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Rule 5 of Management: Make Meetings Fun

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This chapter is from the book
Chances are, your employees hate going to meetings. It doesn't have to be that way, though. If you make meetings enjoyable, you'll actually get more done. Enthusiastic employees are productive employees, and this chapter will help you turn your bored employees into enthusiastic ones.

"Don't tell me you lost your sense of humor already?"

—Roger Rabbit in Who Framed Roger Rabbit?

I guess that when you were working your way up to your illustrious position of today you had to sit through many interminable meetings, all boring, all stupifyingly dull. Well, the pattern has to be broken somewhere, and I'm relying on you to break it. The old ways of doing meetings has to stop, and you're the very person to do it.

So let's make 'em fun. Now, before we go on, I remember a tip I read somewhere. Basically you were supposed to give out five coins to each meeting member and when they wanted to speak they had to spend a penny. Once they had used up their coins they were done and couldn't say anything more. It was supposed to make people really cautious about speaking and reluctant to spend all their coins on trivial topics. Fun? Maybe. But it would also get you quite a reputation as a fool and/or an ineffectual meeting leader—as would other suggestions, such as the following:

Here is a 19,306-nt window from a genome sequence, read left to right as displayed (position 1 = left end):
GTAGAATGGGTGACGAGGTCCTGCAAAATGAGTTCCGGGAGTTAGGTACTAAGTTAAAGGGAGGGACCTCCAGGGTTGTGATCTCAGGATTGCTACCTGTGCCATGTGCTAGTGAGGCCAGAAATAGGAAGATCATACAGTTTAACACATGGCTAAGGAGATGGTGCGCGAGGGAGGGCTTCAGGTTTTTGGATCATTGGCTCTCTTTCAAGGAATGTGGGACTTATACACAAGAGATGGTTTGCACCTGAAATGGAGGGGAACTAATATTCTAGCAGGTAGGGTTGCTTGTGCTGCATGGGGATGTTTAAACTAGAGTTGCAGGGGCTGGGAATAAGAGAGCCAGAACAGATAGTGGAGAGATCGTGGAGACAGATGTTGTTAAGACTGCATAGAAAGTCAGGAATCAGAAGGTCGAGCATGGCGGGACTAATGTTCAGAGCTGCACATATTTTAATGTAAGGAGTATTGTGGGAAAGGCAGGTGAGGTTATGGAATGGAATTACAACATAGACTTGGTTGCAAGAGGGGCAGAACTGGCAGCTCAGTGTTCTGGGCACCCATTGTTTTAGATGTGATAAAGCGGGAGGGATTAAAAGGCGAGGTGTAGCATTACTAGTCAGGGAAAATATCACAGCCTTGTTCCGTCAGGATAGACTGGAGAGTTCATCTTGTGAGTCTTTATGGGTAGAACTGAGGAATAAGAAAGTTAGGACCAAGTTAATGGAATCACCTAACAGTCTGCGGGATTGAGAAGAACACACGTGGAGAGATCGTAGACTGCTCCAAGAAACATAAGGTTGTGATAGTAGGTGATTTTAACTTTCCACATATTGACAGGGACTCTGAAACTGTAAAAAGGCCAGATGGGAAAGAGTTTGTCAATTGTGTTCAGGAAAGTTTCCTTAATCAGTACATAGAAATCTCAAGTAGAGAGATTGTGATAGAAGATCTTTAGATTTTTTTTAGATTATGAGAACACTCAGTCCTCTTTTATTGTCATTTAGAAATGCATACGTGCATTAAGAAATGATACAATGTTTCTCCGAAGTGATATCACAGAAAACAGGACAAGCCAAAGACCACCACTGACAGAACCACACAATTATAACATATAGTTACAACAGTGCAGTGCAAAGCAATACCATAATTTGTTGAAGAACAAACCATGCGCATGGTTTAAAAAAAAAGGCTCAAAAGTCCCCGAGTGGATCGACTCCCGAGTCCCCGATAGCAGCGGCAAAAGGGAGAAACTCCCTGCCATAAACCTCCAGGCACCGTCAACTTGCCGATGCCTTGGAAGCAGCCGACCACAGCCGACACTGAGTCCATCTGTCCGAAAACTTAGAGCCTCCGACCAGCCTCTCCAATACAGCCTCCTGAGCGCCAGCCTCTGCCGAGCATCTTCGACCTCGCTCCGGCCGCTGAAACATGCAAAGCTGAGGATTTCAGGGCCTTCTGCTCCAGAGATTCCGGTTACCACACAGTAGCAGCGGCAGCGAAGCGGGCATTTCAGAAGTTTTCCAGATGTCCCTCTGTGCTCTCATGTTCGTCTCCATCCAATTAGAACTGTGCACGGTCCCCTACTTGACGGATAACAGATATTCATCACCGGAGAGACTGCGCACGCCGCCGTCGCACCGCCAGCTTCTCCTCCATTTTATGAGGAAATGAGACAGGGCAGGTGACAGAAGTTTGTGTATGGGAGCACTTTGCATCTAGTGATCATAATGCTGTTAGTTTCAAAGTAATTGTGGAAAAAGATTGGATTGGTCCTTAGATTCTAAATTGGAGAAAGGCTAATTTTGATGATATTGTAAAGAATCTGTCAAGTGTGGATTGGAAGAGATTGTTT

• Costumes
  • Food and/or drink (unless it's lunchtime, in which case that's functional, not fun; or if you take your team out to a restaurant or to a bar, and then it's not a meeting, it's a bonding session—or a thank you, of course: see Rule 17)
  • Games, quizzes, or contests of any type
  • Having small surprises such as chocolates hidden under the chairs
  • A talking stick (don't ask—a New Age Californian thing)
  • Blindfolds
  • Letting the most junior member chair the meeting.

All of these head toward farce, ruin, and idiocy. Don't go there.

So how can you lighten things up without looking like a fool? Well, for a start fun doesn't have to mean silly or stupid or unfunny.

Fun means not being stuffy, allowing people to be themselves and to bring their own contribution. Fun means allowing people to share things that have made them laugh without being frowned on. Fun is about letting people tell stories or anecdotes that lighten the mood. (Just know when to say, "Okay, back to work.") Fun means being flexible enough to allow other suggestions as to where and how you all meet. Perhaps your organization has a great boardroom—could you meet there? Or outside if the weather is good.

The confident manager—that's you—can be flexible because they are relaxed and cool and confident. The stuffy manager is frightened because they feel insecure and seek a rigid approach to prop up their lack of self-confidence.

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